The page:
According to the Office for National Statistics, UK productivity is significantly lower than the average of other G7 advanced economies
According to the Office for National Statistics, UK productivity is significantly lower than the average of other G7 advanced economies. While it’s tempting to put this down to “lazy British workers”, the truth is more likely that businesses aren’t making the most of their employees’ time.
The solution? For manufacturing industries, one of the best ways to boost productivity is using a master production schedule.
What’s the point of a master production schedule?
Put simply, a master production schedule (MPS) is a centralised system which tells you everything that needs to be produced. That includes how many of each component or product is required, and when they need to be produced by.
Many businesses compromise on their MPS by using sub-standard spreadsheet software. For a small business with just a couple of product variants, this might suffice. However, as things get more complex, it becomes almost impossible to manage supply and demand for different products – potentially comprising several components – through a rudimentary spreadsheet.
Soon enough, things become messy, confusing and difficult to navigate. In contrast, a good MPS will be clear, organised and easy-to-use. It allows employees from different stages of production to see information which is relevant to them – with important materials, components or products automatically prioritised.
For a master production schedule example, imagine a workshop that makes bags. There needs to be different sections for employees making the bags and those in charge of ordering raw materials. Anything else simply results in confusion.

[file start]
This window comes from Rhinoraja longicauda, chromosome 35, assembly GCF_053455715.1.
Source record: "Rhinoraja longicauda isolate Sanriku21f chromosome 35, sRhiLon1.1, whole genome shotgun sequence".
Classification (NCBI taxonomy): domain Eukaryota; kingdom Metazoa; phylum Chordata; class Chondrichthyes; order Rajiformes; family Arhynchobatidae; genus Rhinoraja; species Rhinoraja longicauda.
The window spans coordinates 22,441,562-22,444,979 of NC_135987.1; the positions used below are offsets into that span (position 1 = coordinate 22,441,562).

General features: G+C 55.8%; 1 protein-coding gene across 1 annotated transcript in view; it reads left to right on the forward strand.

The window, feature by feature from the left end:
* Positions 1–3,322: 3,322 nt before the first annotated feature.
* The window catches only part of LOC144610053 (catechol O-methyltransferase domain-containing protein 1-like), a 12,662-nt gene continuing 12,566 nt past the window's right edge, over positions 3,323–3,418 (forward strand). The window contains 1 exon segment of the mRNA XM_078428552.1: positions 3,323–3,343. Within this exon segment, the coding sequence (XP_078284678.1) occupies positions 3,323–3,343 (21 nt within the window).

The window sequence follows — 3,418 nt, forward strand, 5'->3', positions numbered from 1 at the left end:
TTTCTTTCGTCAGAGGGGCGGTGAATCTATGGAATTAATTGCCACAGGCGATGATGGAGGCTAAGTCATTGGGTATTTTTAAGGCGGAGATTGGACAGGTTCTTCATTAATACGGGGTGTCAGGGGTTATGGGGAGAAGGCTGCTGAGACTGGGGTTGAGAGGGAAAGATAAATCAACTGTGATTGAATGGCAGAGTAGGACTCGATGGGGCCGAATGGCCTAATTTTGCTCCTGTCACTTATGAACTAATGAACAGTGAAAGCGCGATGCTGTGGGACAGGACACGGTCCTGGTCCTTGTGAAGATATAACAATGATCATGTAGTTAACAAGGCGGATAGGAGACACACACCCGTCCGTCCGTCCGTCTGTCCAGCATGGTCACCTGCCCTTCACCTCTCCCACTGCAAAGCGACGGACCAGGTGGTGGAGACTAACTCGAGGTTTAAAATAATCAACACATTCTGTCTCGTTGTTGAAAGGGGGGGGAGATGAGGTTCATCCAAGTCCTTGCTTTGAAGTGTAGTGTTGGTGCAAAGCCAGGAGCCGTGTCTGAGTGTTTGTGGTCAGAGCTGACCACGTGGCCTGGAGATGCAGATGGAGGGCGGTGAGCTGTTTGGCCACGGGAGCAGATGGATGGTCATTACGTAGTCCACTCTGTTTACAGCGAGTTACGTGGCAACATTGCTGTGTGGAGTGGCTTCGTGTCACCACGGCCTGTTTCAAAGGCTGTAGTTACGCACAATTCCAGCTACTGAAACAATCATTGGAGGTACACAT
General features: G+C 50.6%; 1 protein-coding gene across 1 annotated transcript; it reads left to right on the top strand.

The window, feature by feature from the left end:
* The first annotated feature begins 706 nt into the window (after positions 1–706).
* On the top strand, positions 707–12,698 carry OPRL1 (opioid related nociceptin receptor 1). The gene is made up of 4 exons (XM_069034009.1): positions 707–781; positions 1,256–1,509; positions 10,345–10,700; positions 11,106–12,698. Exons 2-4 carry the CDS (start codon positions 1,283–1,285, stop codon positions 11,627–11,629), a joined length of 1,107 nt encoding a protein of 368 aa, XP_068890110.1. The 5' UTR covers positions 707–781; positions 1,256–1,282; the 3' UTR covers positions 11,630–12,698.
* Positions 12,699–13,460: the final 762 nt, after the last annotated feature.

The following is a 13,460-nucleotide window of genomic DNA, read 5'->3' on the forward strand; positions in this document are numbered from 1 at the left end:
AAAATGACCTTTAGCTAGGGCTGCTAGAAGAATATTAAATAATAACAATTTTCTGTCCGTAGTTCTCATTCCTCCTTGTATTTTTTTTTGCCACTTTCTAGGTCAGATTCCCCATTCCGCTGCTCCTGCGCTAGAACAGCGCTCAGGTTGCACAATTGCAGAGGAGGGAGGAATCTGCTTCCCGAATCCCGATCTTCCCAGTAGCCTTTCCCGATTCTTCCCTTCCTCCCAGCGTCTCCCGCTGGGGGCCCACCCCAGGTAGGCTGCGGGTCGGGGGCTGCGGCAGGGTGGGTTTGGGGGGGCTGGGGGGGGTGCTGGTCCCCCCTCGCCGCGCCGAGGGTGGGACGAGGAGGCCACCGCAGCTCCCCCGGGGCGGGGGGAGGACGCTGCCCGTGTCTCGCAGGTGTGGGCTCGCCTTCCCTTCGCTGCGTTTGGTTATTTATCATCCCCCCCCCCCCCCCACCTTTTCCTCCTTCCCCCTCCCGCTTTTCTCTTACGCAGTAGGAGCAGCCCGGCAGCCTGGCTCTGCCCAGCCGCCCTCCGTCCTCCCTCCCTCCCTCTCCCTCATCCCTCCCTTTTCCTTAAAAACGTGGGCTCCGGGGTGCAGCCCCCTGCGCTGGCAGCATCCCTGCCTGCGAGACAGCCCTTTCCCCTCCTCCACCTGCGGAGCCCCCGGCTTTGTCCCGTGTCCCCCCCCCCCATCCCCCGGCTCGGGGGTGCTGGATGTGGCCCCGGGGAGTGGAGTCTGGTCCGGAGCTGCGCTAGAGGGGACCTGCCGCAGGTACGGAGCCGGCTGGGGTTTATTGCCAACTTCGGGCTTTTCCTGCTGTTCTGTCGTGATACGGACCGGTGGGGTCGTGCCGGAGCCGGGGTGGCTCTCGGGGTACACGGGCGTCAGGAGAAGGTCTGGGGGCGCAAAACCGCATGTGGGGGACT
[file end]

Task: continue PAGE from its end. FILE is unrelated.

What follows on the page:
In short, an effective MPS tells employees what they need to know in an instant. This has a range of important benefits for your business…
Whether you’re small, large or somewhere in between, it can be difficult for businesses of any size to manage demand. As soon as everything is going well, you get a huge order out of the blue. No business in the right mind will turn down orders, so it’s up to production managers to find the resources and capacity to fulfil the order.
Rather than having to drop smaller orders, an MPS automatically generates the best possible solution, so large unexpected orders can be taken care of alongside pre-existing ones with minimal disruption. It keeps everything running smoothly, helping you prioritise requirement in the best way possible.
An MPS also acts as a communication platform for different parts of the production line and different departments of your business. Translation? Everyone knows what they need to know at all times. New product information or orders are input in the system and shared across the network.
This eliminates errors like misallocation of resources or inaccurate purchases of materials, which are frustratingly commonplace when departments have to constantly inform one another of new information.
Arguably most important of all, MPS systems maintain a stable flow of production. Production managers are aware of capacity, material and staffing requirements as demand changes. They can also plan for the weeks and months ahead with accurate forecasting, making adjustments where required.
On top of that, an MPS provides a clear overview of your production process, highlighting any problem areas such as low productivity or bottlenecks. In the long run, this helps businesses maximise productivity across their workforce, keeping lead-time as low as possible for customers and minimising costs.
Time to make the change?
A makeshift production schedule could be costing your business more than you think. If you’re looking to improve productivity, it’s certainly worth looking into a purpose-built MPS.